Dec 17, 2018

Exclusive: Lime adds environmental policy vet Carol Browner

Photo: Desiree Navarro/WireImage/Getty Images

The prominent environmental policy veteran Carol Browner is joining Lime as an adviser as the dockless bike and scooter company ramps up its focus on sustainability and climate change.

Why it matters: Browner is a well-connected figure in green circles after heading the EPA under President Clinton and serving as the White House "climate czar" under President Obama. She arrives as the industry is making the case for its environmental bona fides and seeking to improve its initially rocky relationships with cities and other layers of government.

The big picture: Brown's arrival as sustainability adviser comes 2 months after Lime pledged that all rides on its electric scooters and bikes will be "carbon neutral" — the first part of a wider environmental initiative called "Lime Green."

Browner tells Axios that she's excited about the emissions-cutting role that bikes and scooters can play, noting at one point that the number of car trips of a mile or less is "amazing."

  • "It's exciting to be working directly on how to reduce carbon emissions. Transportation is a significant piece of the puzzle," she says.
  • “It’s not just carbon dioxide benefits. It’s conventional pollution benefits,” Browner adds.

Details: Browner is already drawing on her experience as an environmental regulator to think about the role that bikes and scooters can play.

  • For instance, she says it's worth looking at how states can incorporate them into EPA-mandated plans for meeting air quality standards for pollutants like sulfur dioxide and soot.
  • “It’s not inconceivable that you would give credit for alternative forms of transportation that don’t produce pollution.”

One fun thing: Browner admits that she'll be playing some catch-up, telling Axios: “I am waiting for one of my millennial children to give me a lesson on how to use the scooter.”

Go deeper: Lime pledges zero-carbon scooter and bike fleet

Go deeper

Situational awareness

Photo: Brett Carlsen/Getty Images

Catch up on today's biggest news:

  1. Mike Bloomberg offers to release women from 3 NDAs
  2. Wells Fargo to pay $3 billion to settle consumer abuse charges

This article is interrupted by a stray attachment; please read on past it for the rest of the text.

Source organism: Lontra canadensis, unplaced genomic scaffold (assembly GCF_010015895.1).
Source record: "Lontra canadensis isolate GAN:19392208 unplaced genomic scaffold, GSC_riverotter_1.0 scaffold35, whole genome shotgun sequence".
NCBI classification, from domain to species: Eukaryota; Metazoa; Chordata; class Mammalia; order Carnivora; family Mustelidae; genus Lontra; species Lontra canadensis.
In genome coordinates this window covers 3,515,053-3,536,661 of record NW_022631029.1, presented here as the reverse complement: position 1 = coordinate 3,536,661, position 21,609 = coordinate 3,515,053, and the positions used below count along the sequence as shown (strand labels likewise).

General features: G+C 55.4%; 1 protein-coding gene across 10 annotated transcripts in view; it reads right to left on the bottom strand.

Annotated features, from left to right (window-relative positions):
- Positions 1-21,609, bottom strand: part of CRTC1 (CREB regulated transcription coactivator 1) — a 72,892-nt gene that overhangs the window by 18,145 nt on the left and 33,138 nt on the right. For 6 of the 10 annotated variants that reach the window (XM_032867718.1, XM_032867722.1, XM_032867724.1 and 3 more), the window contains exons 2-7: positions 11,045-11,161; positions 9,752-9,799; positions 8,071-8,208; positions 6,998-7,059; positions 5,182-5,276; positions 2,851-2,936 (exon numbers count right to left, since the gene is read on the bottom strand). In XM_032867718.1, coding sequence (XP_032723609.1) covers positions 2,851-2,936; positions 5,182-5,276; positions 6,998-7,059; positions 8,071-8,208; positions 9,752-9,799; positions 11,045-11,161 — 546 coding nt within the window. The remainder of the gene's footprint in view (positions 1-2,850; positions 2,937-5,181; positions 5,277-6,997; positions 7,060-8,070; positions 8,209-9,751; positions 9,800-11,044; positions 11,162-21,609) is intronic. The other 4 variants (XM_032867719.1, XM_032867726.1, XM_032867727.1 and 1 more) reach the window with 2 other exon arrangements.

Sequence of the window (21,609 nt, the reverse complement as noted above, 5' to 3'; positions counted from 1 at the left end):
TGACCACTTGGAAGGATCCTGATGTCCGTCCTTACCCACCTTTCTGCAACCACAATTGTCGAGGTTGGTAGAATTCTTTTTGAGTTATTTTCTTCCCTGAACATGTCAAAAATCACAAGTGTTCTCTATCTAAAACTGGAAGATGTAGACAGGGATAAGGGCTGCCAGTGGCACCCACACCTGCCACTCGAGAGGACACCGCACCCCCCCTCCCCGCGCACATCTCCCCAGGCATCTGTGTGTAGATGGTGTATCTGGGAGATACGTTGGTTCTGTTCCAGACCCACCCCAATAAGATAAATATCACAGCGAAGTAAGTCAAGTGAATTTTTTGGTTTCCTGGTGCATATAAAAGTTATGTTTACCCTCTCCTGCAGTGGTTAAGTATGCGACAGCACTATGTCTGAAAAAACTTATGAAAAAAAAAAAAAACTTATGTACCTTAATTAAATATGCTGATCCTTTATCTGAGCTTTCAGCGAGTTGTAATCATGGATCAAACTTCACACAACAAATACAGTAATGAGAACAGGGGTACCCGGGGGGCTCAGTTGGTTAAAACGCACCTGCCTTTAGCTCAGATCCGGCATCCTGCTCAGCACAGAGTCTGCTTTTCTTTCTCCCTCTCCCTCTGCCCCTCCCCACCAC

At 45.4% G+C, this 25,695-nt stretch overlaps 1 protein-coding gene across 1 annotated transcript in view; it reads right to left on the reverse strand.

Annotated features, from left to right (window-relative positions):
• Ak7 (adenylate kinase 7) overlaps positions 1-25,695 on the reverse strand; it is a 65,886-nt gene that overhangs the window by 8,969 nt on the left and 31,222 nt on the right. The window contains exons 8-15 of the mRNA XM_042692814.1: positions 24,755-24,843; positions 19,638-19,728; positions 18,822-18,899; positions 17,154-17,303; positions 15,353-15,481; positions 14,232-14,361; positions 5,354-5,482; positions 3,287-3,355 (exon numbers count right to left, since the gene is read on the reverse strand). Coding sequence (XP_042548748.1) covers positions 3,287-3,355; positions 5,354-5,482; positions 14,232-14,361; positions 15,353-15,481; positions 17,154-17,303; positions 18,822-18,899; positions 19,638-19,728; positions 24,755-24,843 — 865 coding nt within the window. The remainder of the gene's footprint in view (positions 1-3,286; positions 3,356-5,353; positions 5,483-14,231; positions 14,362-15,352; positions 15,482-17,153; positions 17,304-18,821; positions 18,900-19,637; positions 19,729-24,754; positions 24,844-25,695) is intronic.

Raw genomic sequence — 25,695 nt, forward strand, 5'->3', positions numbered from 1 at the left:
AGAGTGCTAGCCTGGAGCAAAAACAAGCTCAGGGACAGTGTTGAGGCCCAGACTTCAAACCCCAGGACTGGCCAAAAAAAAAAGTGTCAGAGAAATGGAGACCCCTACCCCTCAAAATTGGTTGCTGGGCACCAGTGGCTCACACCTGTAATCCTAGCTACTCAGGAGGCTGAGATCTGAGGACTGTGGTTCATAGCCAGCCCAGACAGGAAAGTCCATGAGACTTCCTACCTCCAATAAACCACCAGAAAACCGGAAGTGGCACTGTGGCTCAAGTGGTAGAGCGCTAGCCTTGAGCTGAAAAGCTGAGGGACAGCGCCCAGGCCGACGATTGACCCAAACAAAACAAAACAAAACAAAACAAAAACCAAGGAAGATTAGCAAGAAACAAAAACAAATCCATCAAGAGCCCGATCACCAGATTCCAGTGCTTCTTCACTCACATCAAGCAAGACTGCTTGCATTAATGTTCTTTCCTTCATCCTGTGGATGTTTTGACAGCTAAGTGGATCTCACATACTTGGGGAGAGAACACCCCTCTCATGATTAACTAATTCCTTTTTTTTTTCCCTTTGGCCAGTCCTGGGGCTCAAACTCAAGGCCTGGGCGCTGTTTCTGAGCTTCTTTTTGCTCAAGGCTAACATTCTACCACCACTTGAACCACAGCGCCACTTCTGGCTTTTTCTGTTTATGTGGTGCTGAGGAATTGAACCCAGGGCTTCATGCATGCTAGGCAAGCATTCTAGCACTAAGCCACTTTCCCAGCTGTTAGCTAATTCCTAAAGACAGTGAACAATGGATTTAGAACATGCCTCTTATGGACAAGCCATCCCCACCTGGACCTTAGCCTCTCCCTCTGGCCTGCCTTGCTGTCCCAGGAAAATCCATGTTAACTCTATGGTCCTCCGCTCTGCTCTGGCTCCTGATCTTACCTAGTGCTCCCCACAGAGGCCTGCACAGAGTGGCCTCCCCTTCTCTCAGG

3. Bloomberg campaign says Tennessee vandalism "echoes language" from Bernie supporters
  4. Scoop: New White House personnel chief tells Cabinet liaisons to target Never Trumpers
  5. Nearly half of Republicans support pardoning Roger Stone

Wells Fargo agrees to pay $3 billion to settle consumer abuse charges

Clients use an ATM at a Wells Fargo Bank in Los Angeles, Calif. Photo: Ronen Tivony/SOPA Images/LightRocket via Getty Images

Wells Fargo agreed to a pay a combined $3 billion to the Justice Department and the Securities and Exchange Commission on Friday for opening millions of fake customer accounts between 2002 and 2016, the SEC said in a press release.

The big picture: The fine "is among the largest corporate penalties reached during the Trump administration," the Washington Post reports.

Bloomberg offers to release women from 3 nondisclosure agreements

Mike Bloomberg. Photo: Brett Carlsen/Getty Images

Mike Bloomberg said Friday his company will release women identified to have signed three nondisclosure agreements so they can publicly discuss their allegations against him if they wish.

Why it matters, via Axios' Margaret Talev: Bloomberg’s shift in policy toward NDAs comes as he tries to stanch his loss of female support after the Las Vegas debate. It is an effort to separate the total number of harassment and culture complaints at the large company from those directed at him personally. That could reframe the criticism against him, but also protect the company from legal fallout if all past NDAs were placed in jeopardy.